Last week, ICE announced that new incoming foreign students will be denied entry to the U.S. if their institution plans to deliver solely online coursework. Such a regulation makes sense; new international students can engage in virtual learning and come to the U.S. once they have a reason to be on campus. However, the announcement only arrived after the agency succumbed to special interests regarding the larger current student visa population, which is now free to enter and remain in the U.S., regardless of whether students are studying in-person or remotely.
As a sophomore at Dartmouth College, some of my closest friends in university are F-1 visa recipients, and I have directly seen how international students enhance the campus community. But the Department of Homeland Security must look after the national security interests of the U.S., which are undermined when over one million foreign students are able to study virtually off-campus, and the federal government cannot track their whereabouts. That said, ICE's initial decision was abrupt, leaving many in precarious situations. For example, some of my some of my international peers, who had already returned home, feared that studying remotely in their native country could result in the cancellation of their F-1 visas.
Perhaps, instead of entirely backing down and resorting to complete non-enforcement, the United States should have handled the student visa situation through a more measured approach to reconcile both national immigration security interests, as well as international student well-being. And it seems such a policy is being implemented in Canada.
Despite having a dismal record on immigration issues, Justin Trudeau's reigning Liberal government is handling the Canadian foreign student situation with prudence. Last week, Canada's federal immigration department announced that international students will not be allowed into the country until their institutions reopen. Entry will be only permitted on an individual discretionary basis, if one can prove they need to be on campus. Most Canadian public universities are delivering entirely virtual instruction, with the exception of a few specific STEM programs that feature an in-person lab component. This Canadian policy stands in accordance with the correct notion that entry into a country should be permitted only to those who have legitimate reasons to do so; only when international students have a reason to be on campus will they be permitted to study in the country.
Marguerite Telford, the Center's Director of Communications, drew an analogy to tourist visas to explain this idea. Despite closing their doors to visitors, many museums are offering virtual tours. Issuing a student visa to someone studying at a virtual institution is akin to a country granting a visitor visa to a foreigner planning to attend a virtual museum tour: something that is unnecessary and preposterous. Canada has adopted this belief in shaping its student visa policy; however, it has simultaneously enacted several measures to mitigate any concerns of foreign students.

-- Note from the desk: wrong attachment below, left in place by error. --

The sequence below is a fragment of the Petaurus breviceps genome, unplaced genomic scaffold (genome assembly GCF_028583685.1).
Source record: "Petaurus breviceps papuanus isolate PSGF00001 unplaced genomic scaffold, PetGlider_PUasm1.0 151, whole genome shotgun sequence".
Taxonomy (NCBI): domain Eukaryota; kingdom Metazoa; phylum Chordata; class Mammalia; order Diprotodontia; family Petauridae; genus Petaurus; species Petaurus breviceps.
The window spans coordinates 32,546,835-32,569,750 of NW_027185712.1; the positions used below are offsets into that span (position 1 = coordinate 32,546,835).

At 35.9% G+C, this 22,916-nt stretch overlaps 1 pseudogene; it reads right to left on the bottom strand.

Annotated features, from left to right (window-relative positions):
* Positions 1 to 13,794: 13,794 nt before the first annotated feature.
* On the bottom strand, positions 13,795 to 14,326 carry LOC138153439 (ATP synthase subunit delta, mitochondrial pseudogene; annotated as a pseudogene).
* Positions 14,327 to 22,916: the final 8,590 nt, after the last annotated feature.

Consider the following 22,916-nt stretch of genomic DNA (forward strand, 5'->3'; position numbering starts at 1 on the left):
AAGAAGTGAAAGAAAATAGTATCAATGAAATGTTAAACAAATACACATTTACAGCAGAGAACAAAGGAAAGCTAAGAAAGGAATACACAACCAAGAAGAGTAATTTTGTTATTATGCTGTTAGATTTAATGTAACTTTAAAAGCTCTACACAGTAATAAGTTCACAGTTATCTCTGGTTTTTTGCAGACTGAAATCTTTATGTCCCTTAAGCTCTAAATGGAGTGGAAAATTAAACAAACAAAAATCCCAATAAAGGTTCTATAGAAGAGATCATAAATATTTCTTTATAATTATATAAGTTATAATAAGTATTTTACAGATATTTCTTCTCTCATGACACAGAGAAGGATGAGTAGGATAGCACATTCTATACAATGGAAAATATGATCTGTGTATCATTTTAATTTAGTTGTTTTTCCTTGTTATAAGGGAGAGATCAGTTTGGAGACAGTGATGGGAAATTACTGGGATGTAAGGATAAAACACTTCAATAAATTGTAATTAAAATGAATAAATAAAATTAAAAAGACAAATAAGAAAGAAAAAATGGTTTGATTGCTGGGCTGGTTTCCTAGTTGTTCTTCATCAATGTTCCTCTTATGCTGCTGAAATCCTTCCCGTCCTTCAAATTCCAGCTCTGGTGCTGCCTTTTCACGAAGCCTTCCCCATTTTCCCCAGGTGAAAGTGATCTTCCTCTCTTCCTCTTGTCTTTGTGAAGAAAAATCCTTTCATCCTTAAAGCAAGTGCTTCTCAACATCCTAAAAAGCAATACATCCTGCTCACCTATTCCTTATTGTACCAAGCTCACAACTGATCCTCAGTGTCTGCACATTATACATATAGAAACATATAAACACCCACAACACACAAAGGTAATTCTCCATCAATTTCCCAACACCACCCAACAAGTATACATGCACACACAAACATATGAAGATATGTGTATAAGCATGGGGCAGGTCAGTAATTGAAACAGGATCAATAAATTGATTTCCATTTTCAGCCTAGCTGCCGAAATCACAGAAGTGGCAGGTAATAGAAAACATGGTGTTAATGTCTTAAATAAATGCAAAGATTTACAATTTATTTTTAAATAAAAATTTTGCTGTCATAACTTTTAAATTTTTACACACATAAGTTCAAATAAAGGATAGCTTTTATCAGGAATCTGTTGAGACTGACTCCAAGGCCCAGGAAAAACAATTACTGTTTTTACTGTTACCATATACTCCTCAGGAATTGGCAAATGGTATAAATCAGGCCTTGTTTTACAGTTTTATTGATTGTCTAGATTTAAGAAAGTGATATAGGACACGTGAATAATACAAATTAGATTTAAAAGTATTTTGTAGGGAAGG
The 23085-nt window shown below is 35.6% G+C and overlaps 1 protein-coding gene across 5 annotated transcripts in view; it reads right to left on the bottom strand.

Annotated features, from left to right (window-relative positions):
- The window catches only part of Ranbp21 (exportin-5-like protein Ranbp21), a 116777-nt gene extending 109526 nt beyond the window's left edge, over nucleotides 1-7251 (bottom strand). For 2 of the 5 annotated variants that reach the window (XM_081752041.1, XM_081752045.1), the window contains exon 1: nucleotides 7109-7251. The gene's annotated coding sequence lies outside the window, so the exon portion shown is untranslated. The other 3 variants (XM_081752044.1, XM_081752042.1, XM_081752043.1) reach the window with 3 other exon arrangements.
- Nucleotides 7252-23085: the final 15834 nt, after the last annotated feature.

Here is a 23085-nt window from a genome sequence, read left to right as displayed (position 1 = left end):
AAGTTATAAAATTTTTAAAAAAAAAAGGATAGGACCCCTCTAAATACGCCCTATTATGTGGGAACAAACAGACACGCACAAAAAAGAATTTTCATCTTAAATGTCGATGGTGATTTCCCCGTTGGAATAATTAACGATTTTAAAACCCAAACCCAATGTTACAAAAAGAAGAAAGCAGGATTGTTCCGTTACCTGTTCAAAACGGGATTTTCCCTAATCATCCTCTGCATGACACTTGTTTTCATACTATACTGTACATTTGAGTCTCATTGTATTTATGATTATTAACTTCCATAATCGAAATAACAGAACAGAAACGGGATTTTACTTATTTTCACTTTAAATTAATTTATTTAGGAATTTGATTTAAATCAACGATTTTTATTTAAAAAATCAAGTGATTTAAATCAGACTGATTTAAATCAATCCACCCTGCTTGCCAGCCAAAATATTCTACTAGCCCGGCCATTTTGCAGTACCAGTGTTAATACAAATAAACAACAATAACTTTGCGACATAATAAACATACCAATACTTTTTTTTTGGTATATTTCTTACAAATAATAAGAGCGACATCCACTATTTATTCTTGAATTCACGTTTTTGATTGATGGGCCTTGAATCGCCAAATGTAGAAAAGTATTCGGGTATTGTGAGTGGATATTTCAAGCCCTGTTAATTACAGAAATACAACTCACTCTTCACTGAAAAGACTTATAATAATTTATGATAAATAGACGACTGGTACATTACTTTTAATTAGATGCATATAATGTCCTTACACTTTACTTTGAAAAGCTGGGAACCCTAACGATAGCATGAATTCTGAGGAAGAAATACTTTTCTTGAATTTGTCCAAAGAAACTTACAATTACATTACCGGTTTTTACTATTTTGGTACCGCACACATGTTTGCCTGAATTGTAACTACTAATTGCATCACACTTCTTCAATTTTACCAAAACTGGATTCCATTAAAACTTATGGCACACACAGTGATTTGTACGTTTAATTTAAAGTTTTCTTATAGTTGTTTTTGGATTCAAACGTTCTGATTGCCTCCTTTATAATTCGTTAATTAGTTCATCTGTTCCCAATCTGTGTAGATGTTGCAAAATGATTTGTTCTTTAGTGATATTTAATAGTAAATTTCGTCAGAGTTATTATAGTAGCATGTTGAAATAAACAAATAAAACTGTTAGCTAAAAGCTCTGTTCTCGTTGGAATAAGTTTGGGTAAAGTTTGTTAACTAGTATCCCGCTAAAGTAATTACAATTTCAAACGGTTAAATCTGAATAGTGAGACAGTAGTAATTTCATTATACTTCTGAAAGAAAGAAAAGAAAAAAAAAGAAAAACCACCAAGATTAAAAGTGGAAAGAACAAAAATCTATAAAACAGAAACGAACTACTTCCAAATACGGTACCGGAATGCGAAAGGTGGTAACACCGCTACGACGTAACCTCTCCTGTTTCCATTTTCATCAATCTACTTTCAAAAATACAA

Canada has ensured that they will not have their visas rescinded for temporarily continuing their education abroad virtually. Further, foreign students already in the country have not been instructed to leave; if they do voluntarily, however, they will not be granted re-entry until on-campus instruction resumes at their institution. Of course, Canada's decision is not entirely uncontroversial, given it has upset the usual migration advocates, who are urging the government to designate every foreign student as "essential". However, viewed through a rational lens, the policy represents a pragmatic middle ground: international students outside of Canada will only return when their campus reopens and they have a clear reason to do so, but they will not be penalized on visa grounds for studying virtually from abroad, and those still inside the country can remain put.
Amidst the COVID-19 pandemic, Canada has pragmatically handled its student visa situation by balancing national security and international student interests – an approach the U.S. should have likewise adopted. However, in America, negotiation is difficult when interest groups, such as the higher education industry, refuse to co-operate. Unfortunately, the government's response should not be to completely kowtow. Strong immigration policy entails making tough decisions. Until then, we are stuck with capitulation without compromise – and that does not put American interests first.